Turo’s S-1 filing shows that unicorns can slingshot out of the pandemic

Peer-to-peer car-sharing company Turo filed to go public last night. TechCrunch’s first look at its S-1 filing is here, in case you missed it.

That Turo has filed to go public is not a surprise. After raising nearly $500 million while private, the company has an enormous capital base underneath it, meaning that there is also institutional pressure for the firm to pursue an IPO. Turo first raised external capital back in 2009, Crunchbase data indicates, so some investors have been waiting for the company’s S-1 filing for a long, long while.

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The good news is that Turo’s business had a turnaround year last year. After posting somewhat lackluster 2020 results, Turo saw its revenues and results rebound, at least through the third quarter. We’ll get Q4 data in a subsequent S-1 filing.

This morning, I want to compare and contrast the company’s 2020 and 2021 results as a way to show how some unicorns will come out of the pandemic with jets on. Frankly, the Turo income statement, once we beat back some non-cash costs muddying its bottom line, has me impressed.

Let’s talk about acceleration post-lockdown.

Turo’s financial rebound

From 2019 to 2020, Turo recorded slim revenue growth. The company’s top line grew from $141.7 million to $149.9 million, or around 6%. For a venture-backed company ramping toward an IPO, that’s an incredibly thin pace of growth.

Even worse, the company’s net losses stayed essentially flat during the period, decreasing just a smidge from $98.6 million worth of negative net income in 2019 to $97.1 million in 2020.

But then, 2021 came around. Observe the differential in results:

Image Credits: Turo S-1

As you can see when we contrast the first three quarters of 2020 with the same portion of 2021, the company’s revenue growth reignited, and it swung from stinging operating losses to operating profits. It appears that last year was a rebirth of sorts for Turo — it left slow growth behind for hyper-growth (207% between 2020 and 2021, for the periods listed) and losses for profits (on an operating basis).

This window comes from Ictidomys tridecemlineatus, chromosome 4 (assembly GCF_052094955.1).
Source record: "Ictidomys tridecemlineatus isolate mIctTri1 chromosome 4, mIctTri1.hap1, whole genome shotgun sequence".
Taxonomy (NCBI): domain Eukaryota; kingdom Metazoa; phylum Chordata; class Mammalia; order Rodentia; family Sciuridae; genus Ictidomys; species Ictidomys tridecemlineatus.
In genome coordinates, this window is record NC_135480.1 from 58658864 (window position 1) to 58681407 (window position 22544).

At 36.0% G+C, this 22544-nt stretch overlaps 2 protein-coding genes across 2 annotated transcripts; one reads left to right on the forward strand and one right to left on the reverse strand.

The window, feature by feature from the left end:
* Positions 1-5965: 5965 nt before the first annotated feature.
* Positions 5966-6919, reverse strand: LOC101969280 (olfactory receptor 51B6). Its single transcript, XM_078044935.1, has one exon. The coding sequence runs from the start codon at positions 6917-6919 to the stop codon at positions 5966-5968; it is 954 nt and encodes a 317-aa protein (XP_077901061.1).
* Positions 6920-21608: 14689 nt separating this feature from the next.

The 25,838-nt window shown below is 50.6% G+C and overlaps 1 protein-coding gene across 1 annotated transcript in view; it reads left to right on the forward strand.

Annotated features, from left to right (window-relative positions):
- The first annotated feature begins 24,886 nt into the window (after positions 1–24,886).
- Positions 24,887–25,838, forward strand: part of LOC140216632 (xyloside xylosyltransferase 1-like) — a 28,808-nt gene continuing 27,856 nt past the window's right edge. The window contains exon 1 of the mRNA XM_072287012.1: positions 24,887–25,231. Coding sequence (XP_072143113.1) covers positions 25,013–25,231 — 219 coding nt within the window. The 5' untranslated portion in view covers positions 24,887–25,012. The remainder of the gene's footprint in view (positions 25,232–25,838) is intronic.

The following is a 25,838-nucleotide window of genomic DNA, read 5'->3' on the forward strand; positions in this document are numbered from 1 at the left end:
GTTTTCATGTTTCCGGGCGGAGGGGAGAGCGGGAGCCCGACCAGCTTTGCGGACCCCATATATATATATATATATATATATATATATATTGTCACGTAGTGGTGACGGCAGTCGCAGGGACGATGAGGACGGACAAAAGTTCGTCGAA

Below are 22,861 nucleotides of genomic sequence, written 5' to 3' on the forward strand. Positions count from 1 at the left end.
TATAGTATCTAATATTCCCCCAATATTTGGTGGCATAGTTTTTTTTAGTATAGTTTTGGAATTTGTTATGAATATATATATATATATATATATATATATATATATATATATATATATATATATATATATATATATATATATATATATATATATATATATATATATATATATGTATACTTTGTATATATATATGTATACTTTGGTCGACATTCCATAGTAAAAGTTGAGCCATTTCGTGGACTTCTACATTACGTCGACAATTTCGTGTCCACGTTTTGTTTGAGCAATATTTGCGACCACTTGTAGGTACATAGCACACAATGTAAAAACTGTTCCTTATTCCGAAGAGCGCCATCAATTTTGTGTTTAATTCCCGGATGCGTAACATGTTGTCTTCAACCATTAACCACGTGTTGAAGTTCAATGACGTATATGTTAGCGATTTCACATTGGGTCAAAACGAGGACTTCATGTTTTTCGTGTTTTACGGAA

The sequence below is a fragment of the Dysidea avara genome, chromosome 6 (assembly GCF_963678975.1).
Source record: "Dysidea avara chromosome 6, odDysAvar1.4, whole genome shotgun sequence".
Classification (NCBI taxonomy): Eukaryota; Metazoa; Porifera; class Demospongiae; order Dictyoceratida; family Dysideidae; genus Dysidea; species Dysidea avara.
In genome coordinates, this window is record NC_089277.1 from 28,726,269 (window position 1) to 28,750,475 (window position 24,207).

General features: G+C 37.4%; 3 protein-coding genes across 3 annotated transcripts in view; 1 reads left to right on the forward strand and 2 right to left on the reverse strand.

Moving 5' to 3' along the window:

Yes but, I can hear you saying, the company’s net loss actually got worse in the first three quarters of 2021 when compared with the preceding year. Why are we giving it plaudits for growth when it torched so much money? 

The reason is that the company’s net losses are effectively accounting deficits — they aren’t connected to its operating results. More simply, changes to the “fair value of redeemable convertible preferred stock warrant” liabilities pushed $175.0 million worth of accounting costs into the company’s 2021 results, meaning that instead of posting a tidy, positive net income figure, the company instead “recorded” a huge loss.

What is this charge that we’re dealing with? Per the company’s filing:

The change in the fair value of redeemable convertible preferred stock warrant liability consists of the net changes in the fair value of our outstanding warrants to purchase redeemable convertible preferred stock that are remeasured at the end of each reporting period. We will continue to recognize changes in the fair value of warrants until each respective warrant is exercised, expires, or qualifies for equity classification.

My read of this is that the fair value of the company’s redeemable convertible preferred stock went up, meaning that warrants for the same also gained value. Which counts as a cost. So, the company’s operating income turned into net losses, despite Turo’s business results actually looking pretty spry.